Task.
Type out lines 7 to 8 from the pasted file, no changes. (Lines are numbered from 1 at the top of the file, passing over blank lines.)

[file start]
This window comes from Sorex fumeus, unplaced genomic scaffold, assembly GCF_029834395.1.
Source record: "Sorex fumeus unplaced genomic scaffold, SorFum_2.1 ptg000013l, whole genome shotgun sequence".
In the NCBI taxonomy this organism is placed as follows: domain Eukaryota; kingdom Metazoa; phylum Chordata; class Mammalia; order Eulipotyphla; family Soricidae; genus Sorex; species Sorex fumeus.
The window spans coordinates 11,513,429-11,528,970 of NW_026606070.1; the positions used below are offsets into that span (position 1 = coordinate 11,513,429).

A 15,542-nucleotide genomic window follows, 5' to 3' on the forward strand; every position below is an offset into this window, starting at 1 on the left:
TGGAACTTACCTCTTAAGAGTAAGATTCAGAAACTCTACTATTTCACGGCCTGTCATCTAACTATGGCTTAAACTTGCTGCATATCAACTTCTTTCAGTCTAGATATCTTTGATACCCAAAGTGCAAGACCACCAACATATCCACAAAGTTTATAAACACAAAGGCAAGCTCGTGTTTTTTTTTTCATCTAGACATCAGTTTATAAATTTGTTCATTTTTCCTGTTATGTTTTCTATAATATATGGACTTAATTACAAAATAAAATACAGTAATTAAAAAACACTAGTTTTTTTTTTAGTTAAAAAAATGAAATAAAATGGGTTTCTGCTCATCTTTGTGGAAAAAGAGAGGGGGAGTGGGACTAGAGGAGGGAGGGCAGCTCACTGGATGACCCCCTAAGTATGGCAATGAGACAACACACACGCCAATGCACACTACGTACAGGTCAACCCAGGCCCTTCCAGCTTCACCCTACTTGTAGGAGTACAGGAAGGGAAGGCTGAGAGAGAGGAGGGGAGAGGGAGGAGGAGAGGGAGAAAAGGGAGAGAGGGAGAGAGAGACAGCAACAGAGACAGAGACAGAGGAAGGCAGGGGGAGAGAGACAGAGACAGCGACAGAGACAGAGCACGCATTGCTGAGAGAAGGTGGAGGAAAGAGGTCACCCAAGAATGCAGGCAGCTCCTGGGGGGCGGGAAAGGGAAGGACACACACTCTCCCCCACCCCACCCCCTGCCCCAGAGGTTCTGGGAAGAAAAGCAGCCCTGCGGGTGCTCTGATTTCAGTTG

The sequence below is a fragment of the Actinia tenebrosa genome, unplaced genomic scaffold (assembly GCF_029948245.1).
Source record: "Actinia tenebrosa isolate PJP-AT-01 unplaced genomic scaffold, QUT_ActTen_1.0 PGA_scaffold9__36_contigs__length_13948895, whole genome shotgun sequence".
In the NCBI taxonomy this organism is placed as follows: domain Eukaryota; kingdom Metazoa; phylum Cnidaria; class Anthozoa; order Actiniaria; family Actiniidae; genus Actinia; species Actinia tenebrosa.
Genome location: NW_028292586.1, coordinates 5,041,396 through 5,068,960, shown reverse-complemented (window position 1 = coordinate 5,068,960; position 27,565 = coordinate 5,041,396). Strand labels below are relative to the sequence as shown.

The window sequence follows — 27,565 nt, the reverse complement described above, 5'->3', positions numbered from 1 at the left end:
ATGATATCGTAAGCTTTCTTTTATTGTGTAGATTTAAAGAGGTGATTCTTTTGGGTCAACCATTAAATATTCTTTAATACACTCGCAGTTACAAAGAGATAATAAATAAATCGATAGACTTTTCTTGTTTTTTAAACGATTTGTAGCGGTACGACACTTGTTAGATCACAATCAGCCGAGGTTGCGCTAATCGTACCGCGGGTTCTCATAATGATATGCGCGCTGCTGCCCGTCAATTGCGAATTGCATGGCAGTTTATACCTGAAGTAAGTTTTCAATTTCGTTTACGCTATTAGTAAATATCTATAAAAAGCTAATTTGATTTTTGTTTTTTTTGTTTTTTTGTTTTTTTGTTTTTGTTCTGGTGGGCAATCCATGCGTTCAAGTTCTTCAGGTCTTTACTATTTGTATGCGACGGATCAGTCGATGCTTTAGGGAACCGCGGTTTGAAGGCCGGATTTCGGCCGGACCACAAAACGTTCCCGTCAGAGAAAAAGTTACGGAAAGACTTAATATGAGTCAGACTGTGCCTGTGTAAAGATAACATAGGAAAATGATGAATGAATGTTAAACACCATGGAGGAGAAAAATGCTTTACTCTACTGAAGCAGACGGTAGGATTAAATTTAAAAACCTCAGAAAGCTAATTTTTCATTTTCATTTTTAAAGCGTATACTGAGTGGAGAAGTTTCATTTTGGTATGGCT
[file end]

The sequence below is a fragment of the Actinia tenebrosa genome, unplaced genomic scaffold (assembly GCF_029948245.1).
Source record: "Actinia tenebrosa isolate PJP-AT-01 unplaced genomic scaffold, QUT_ActTen_1.0 PGA_scaffold9__36_contigs__length_13948895, whole genome shotgun sequence".